7 systems engineering and operations trends to watch
How edge networks, Kubernetes, serverless and other trends will shape systems engineering and operations.
We asked members of the O’Reilly Velocity Conference program committee for their take on the tools and trends that will change how you work. Below you’ll find the insights that I believe will have the greatest impact on the community in the near future.
Networking the edge
Enterprises continued their migration to public, private, hybrid, and multi-cloud infrastructures to compete with agile, cloud-native competitors who can scale quickly at less cost. But soon, Fastly’s Senior Communications Manager Elaine Greenberg expects we’ll see more companies moving their networks closer to the edge.
“Businesses that were previously just making the move to the cloud are beginning to move more of their app logic to the edge (closer to the end user), in new and interesting ways, in order to support speed and scale,” says Greenberg. “We are seeing more and more content about the edge, what exactly it means, and how edge computing is distinct from the more generic ‘serverless’ initiative, especially in the context of IoT and AI scalability. With large cloud vendors investing more effort into edge tooling, there is a growing interest in understanding and leveraging distributed systems work at the edge.”
Kubernetes’ popularity continues to grow. Edward Muller, engineering manager at Salesforce, predicts that building tools on top of Kubernetes is going to be more prevalent. “Previously, most tooling targeted one or more cloud infrastructure APIs,” says Muller. “Recent announcements of Kubernetes as a Service (KaaS?) from major cloud providers is likely to only hasten the shift.”
Evolution of the service mesh
One trend to watch will be to see how service meshes evolve—or as imgix Engineer Cindy Sridharan calls it, “the proxy wars.” Sridharan says: “Envoy, Linkerd, NGINX Plus, and HAProxy are all in this space now and are rapidly developing new features to make them first-class citizens in the cloud native ecosystem. It’ll be interesting to see how these tools evolve in conjunction with Kubernetes.” Expect to hear a lot more about Istio. And, Sridharan adds, “As the service mesh architecture gains more traction, expect to hear more about the failure modes of the mesh itself as well as best practices to test, deploy, operate, and debug the mesh and/or its configuration better.”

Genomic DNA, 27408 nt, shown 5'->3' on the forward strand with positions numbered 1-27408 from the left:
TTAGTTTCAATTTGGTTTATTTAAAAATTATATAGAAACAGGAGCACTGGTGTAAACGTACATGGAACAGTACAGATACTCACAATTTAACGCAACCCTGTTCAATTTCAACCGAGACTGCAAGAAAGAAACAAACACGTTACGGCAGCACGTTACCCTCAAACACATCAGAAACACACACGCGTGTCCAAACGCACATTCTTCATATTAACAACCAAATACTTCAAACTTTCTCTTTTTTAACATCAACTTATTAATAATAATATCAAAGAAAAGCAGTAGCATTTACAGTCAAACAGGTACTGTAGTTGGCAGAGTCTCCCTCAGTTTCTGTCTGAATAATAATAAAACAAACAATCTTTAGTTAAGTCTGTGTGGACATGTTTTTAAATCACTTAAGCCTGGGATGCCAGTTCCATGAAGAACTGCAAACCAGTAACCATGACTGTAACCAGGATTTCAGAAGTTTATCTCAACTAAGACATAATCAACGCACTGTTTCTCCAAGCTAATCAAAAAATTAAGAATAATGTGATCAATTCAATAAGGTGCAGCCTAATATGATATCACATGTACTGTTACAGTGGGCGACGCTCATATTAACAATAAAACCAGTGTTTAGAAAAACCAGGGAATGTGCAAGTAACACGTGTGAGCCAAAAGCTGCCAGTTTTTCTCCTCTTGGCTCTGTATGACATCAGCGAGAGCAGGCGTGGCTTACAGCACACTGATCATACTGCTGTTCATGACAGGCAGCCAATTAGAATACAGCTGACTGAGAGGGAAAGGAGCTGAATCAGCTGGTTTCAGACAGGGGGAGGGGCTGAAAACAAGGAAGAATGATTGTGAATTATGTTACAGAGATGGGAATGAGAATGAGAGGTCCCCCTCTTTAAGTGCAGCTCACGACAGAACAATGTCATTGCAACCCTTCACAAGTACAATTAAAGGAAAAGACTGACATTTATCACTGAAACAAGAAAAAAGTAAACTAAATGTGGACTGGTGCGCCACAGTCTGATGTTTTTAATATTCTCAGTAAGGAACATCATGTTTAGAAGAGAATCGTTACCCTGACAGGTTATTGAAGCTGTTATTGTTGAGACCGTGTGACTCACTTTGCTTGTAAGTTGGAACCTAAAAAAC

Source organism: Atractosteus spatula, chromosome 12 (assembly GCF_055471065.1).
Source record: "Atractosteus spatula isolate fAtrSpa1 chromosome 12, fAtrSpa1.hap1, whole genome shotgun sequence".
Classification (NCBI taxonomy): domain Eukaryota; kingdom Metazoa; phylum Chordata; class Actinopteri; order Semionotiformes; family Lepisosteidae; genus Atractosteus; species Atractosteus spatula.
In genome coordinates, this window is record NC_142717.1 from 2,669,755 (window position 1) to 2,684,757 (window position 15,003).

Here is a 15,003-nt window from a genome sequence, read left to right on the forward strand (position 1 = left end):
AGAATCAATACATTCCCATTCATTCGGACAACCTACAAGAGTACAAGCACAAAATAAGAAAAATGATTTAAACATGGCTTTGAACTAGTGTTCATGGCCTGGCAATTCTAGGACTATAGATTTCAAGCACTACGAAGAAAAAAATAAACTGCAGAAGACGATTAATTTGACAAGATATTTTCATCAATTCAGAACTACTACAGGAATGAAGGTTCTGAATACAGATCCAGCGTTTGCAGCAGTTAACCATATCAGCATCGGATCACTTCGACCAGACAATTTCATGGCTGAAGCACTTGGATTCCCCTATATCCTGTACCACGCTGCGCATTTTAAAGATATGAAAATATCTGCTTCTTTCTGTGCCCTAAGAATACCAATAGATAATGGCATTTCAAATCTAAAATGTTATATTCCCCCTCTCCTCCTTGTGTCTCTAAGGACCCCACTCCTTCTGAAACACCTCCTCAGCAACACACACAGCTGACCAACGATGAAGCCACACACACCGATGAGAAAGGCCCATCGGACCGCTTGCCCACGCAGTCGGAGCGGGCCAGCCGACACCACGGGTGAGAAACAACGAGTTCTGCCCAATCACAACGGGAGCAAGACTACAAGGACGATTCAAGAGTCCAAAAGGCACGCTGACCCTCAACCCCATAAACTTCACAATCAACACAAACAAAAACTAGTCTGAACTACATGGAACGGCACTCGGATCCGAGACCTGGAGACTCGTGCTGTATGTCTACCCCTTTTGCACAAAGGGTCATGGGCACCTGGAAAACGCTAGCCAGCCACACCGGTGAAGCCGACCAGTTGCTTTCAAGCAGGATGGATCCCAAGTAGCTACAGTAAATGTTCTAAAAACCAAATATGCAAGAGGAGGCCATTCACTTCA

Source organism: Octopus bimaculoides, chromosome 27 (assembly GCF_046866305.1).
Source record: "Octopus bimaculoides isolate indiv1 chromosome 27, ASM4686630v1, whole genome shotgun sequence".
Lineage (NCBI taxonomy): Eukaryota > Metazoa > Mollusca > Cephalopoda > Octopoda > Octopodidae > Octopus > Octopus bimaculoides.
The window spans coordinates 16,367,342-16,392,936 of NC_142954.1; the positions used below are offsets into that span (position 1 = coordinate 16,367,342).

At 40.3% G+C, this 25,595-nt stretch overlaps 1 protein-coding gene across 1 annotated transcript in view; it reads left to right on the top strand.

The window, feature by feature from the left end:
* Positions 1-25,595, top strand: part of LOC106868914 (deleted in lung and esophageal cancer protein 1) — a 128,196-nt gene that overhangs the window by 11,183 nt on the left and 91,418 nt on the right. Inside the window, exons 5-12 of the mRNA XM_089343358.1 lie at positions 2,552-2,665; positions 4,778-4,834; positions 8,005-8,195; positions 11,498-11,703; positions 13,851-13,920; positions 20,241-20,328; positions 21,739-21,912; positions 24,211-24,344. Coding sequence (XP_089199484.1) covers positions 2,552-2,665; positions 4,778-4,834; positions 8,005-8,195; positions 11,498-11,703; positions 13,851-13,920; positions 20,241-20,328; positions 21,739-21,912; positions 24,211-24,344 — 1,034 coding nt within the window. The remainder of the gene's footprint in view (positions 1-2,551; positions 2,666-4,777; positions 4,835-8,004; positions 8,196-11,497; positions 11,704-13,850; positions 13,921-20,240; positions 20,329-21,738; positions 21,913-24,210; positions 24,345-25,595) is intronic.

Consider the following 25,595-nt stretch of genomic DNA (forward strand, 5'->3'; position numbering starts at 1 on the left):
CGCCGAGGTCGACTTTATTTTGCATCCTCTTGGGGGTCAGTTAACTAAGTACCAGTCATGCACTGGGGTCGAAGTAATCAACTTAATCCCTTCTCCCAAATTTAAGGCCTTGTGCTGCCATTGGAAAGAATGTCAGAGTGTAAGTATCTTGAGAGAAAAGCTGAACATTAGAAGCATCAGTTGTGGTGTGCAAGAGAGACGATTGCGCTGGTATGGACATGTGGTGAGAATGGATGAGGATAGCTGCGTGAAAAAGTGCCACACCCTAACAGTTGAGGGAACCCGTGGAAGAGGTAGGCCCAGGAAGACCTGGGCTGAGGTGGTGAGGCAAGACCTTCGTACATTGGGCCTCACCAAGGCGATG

While most organizations are still trying to figure out where and how to use serverless, the general consensus is not if organizations will embrace serverless, but when. The New York Times CTO Nick Rockwell believes serverless is underhyped and that we’re on the way to a largely serverless world. When that time comes, we’ll need to have a process for monitoring large-scale serverless apps, says Arun Kejariwal, statistical learning principal for MZ Inc. “A key focus going forward would be to determine the ‘most’ relevant metrics—number of invocations, errors, memory usage, duration, etc.—to monitor and carrying out analytics on them,” says Kejariwal. “The latter would be particularly challenging owing to the ephemeral nature of the function invocations. A systematic approach to serverless monitoring would be the bedrock for ensuring high efficiency and performance.”
A little more to the left
Nicole Forsgren, CEO and chief scientist at DevOps Research and Assessment (DORA), is the lead investigator on the State of DevOps Report and an expert on the factors that result in high-performing teams. Based on her work with the industry, Forsgren expects organizations to push for ever-faster feedback cycles, which will take the form of “continuing to shift left: security, data, and improved continuous testing. It’s having dramatic improvements in tempo, reliability, and quality.”
Chaos and Intuition Engineering
Organizations are embracing how Chaos Engineering can bring stability to distributed systems and it’s likely to become an even more accepted practice as engineers work to make their increasingly complex systems more robust. Netflix’s Manager of Traffic and Chaos Teams, Casey Rosenthal, points out: “Related disciplines like Intuition Engineering demonstrate the need to navigate the uncertainty inherent in complex systems, rather than trying to reduce complexity. As an industry, we are moving into technologies (deep learning, machine learning, microservices, autonomous operations) where it is increasingly likely that we will be dealing with complex systems, where introspection into how something works is less important during the development and support cycle than whether it works.”
Observability hits the mainstream
Observability isn’t yet widely known, but Baron Schwartz, CEO at database performance monitoring company VividCortex, thinks observability will go from niche to mainstream buzzword. “Every monitoring vendor is going to market around observability, even when they are just old-school monitoring in a new skin,” Schwartz predicts. “Observability is the property or attribute of a system that makes it possible to understand and operate better, and in that sense observability has real value. But monitoring companies are going to be jumping on this bandwagon so fast it’ll make your head spin. This is likely to create a lot of confusion about what observability really is, but it’ll also spark a vital conversation. We need to promote engineering culture that values highly instrumented systems and data-driven decision-making. Observability will help highlight that.”